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Winding your Child Down for Bedtime [Pediatric Occupational Therapy, Sensory Therapy, Screen Time, Bedtime for Sniffles]

Winding your Child Down for Bedtime | Kinetic Kids, Inc. - YouTube

Sleep is an important occupation in your child’s everyday life. Sleep is more than just the actual snoozing your child may or may not do during the time the sun is down, but also consists of resting and naps, preparing for sleep, and then the actual act of sleeping itself.  These activities put together are a large daily task or occupation that should be put into a routine and habit for your child.  

Ready To Read Additional Awesome-Sauce? Peruse away, Charlotte . . . Peruse away!
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All About Dyscalculia: The Warning Signs [Neuropsychological Assessments, IEP and 504 Plans, Educational Enrichment Services]

 

What is Dyscalculia? | Kinetic Kids, Inc. - YouTube
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What are the warning signs of dysgraphia? [IEP and 504  Plans, Psychological Assessments, Educational Therapy]

What are the Warning Signs of Dysgraphia? | Kinetic Kids, Inc. - YouTube

Just having bad handwriting doesn't mean a person has dysgraphia. Since dysgraphia is a processing disorder, difficulties can change throughout a lifetime. However since writing is a developmental process -children learn the motor skills needed to write, while learning the thinking skills needed to communicate on paper - difficulties can also overlap.

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Ideas To Use At Home

Tip to teach individuals with dysgraphia to overcome some of their difficulties with written expression.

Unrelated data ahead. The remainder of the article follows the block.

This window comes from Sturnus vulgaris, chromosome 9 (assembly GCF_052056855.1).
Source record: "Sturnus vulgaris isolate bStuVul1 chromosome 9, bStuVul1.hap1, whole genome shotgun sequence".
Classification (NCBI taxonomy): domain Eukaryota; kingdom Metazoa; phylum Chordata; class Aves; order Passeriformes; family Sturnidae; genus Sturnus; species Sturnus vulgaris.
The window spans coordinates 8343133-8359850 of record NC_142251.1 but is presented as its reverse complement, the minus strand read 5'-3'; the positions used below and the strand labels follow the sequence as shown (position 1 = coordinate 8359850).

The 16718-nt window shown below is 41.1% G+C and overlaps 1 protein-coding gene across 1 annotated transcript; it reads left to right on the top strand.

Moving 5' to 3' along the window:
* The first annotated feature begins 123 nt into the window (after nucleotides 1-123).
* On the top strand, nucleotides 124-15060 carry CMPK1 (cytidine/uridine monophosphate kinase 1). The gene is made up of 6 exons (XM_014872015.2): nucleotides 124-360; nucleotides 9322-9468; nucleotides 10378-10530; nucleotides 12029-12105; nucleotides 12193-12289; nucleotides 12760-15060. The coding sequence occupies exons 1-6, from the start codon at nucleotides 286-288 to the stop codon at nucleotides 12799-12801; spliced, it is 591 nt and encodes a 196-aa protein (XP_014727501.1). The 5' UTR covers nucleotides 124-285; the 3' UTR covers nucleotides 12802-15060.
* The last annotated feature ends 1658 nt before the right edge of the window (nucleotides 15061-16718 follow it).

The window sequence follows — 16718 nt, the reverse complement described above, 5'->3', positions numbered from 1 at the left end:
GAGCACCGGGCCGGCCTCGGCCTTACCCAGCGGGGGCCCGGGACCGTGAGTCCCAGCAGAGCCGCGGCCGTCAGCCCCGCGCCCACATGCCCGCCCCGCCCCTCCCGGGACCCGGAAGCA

Early Writers:
  • Use paper with raised lines for a sensory guide to staying within the lines.
  • Try different pens and pencils to find one that's most comfortable.
  • Practice writing letters and numbers in the air with big arm movements to improve motor memory of these important shapes. Also practice letters and numbers with smaller hand or finger motions.
  • Encourage proper grip, posture and paper positioning for writing. It's important to reinforce this early as it's difficult for students to unlearn bad habits later on.
  • Use multi-sensory techniques for learning letters, shapes and numbers. For example, speaking through motor sequences, such as "b" is "big stick down, circle away from my body."
  • Introduce a word processor on a computer early; however do not eliminate handwriting for the child. While typing can make it easier to write by alleviating the frustration of forming letters, handwriting is a vital part of a person's ability to function in the world.
  • Be patient and positive, encourage practice and praise effort - becoming a good writer takes time and practice.
Young Students
  • Allow use of print or cursive - whichever is more comfortable.
  • Use large graph paper for math calculation to keep columns and rows organized.
  • Allow extra time for writing assignments.
  • Begin writing assignments creatively with drawing, or speaking ideas into a tape recorder
  • Alternate focus of writing assignments - put the emphasis on some for neatness and spelling, others for grammar or organization of ideas.
  • Explicitly teach different types of writing - expository and personal essays, short stories, poems, etc.
  • Do not judge timed assignments on neatness and spelling.
  • Have students proofread work after a delay - it's easier to see mistakes after a break.
  • Help students create a checklist for editing work - spelling, neatness, grammar, syntax, clear progression of ideas, etc.
  • Encourage use of a spell checker - speaking spell checkers are available for handwritten work
  • Reduce amount of copying; instead, focus on writing original answers and ideas